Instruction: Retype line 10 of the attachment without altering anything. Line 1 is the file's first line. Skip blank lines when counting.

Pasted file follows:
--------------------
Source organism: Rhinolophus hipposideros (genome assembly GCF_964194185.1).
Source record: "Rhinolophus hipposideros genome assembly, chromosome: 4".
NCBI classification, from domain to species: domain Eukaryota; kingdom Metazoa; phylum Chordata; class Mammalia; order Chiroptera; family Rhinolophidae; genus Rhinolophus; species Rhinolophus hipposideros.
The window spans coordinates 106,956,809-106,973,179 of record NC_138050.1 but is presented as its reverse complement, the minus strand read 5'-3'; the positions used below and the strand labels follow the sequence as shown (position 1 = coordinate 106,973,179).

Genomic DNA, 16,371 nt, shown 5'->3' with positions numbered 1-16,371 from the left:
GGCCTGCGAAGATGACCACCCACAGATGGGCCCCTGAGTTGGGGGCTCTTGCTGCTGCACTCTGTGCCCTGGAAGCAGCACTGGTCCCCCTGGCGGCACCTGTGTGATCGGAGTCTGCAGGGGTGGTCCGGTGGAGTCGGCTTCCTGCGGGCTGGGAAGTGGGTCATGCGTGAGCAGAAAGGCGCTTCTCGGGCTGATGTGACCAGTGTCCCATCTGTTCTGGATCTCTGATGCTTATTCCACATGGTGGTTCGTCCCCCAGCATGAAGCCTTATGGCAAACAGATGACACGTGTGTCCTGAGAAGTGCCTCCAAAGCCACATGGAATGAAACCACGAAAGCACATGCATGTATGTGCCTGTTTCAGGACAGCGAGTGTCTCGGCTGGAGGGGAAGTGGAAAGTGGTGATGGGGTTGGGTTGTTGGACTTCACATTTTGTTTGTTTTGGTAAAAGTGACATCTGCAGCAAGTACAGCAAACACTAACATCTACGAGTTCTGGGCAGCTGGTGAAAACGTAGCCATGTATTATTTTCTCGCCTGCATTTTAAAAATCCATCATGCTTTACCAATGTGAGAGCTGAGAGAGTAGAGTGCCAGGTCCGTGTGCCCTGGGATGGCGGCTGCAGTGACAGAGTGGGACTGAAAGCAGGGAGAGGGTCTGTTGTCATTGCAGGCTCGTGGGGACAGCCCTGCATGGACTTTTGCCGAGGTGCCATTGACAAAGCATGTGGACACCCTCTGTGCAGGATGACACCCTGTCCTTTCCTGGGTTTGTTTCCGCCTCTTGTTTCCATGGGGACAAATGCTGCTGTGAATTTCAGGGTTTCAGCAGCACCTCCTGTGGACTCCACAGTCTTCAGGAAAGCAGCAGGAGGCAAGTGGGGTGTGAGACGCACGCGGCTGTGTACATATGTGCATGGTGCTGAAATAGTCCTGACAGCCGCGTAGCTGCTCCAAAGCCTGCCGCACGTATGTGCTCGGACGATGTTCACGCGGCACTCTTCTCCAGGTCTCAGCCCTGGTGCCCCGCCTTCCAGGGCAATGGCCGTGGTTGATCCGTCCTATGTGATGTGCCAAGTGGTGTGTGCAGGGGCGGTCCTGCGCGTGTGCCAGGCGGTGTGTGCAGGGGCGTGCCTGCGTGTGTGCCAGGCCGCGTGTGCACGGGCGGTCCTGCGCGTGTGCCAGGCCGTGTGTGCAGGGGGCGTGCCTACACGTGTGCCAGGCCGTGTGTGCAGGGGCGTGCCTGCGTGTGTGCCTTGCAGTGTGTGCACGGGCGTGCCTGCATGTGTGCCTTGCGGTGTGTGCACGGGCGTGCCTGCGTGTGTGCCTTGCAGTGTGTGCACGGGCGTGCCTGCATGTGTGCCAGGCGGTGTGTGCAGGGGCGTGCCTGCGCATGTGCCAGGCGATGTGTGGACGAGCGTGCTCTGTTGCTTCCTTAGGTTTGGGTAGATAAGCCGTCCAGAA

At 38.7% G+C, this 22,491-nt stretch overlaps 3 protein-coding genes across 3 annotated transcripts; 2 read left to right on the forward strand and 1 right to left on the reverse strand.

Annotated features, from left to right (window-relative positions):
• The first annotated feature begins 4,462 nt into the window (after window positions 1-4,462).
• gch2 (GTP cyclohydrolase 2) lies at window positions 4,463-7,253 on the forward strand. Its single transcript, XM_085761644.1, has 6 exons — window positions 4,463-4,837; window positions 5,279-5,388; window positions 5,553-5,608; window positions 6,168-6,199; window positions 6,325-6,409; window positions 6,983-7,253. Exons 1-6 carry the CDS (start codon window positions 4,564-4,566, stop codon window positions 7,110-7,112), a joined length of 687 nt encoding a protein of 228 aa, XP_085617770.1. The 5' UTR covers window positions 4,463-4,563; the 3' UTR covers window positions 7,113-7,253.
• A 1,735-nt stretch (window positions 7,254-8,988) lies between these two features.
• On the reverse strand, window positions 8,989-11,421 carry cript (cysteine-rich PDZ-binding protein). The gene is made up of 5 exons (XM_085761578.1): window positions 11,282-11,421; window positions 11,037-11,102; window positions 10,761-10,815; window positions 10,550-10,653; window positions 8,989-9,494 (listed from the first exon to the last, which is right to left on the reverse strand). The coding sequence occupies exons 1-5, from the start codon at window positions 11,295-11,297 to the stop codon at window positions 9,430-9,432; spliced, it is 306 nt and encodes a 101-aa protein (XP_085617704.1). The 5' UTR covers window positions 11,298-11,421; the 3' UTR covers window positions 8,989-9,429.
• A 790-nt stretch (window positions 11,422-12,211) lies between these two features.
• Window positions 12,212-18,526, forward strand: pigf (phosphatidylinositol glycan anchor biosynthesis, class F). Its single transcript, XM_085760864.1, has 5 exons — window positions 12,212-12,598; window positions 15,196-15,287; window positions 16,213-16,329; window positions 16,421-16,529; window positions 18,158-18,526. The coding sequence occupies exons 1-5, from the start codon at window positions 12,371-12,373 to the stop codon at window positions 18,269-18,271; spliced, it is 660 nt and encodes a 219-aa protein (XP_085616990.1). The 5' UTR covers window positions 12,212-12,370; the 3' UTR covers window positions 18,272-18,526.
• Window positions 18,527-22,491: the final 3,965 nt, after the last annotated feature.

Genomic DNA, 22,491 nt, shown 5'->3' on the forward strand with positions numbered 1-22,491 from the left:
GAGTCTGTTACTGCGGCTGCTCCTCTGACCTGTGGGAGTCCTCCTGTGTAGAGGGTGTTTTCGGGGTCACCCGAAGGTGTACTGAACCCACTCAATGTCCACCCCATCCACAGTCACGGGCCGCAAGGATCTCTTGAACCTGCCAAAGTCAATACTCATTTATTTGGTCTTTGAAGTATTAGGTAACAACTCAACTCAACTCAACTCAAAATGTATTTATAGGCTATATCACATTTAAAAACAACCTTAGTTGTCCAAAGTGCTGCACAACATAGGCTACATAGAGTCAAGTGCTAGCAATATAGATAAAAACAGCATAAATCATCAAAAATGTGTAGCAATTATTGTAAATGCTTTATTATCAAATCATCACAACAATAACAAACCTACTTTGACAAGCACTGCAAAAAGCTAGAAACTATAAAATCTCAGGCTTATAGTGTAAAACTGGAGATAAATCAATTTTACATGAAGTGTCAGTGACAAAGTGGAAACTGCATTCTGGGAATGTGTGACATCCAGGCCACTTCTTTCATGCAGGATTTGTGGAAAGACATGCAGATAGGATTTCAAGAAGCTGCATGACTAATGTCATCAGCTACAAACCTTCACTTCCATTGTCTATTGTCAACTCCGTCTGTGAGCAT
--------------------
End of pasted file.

• gch2 (GTP cyclohydrolase 2) lies at window positions 4,463-7,253 on the forward strand. Its single transcript, XM_085761644.1, has 6 exons — window positions 4,463-4,837; window positions 5,279-5,388; window positions 5,553-5,608; window positions 6,168-6,199; window positions 6,325-6,409; window positions 6,983-7,253. Exons 1-6 carry the CDS (start codon window positions 4,564-4,566, stop codon window positions 7,110-7,112), a joined length of 687 nt encoding a protein of 228 aa, XP_085617770.1. The 5' UTR covers window positions 4,463-4,563; the 3' UTR covers window positions 7,113-7,253.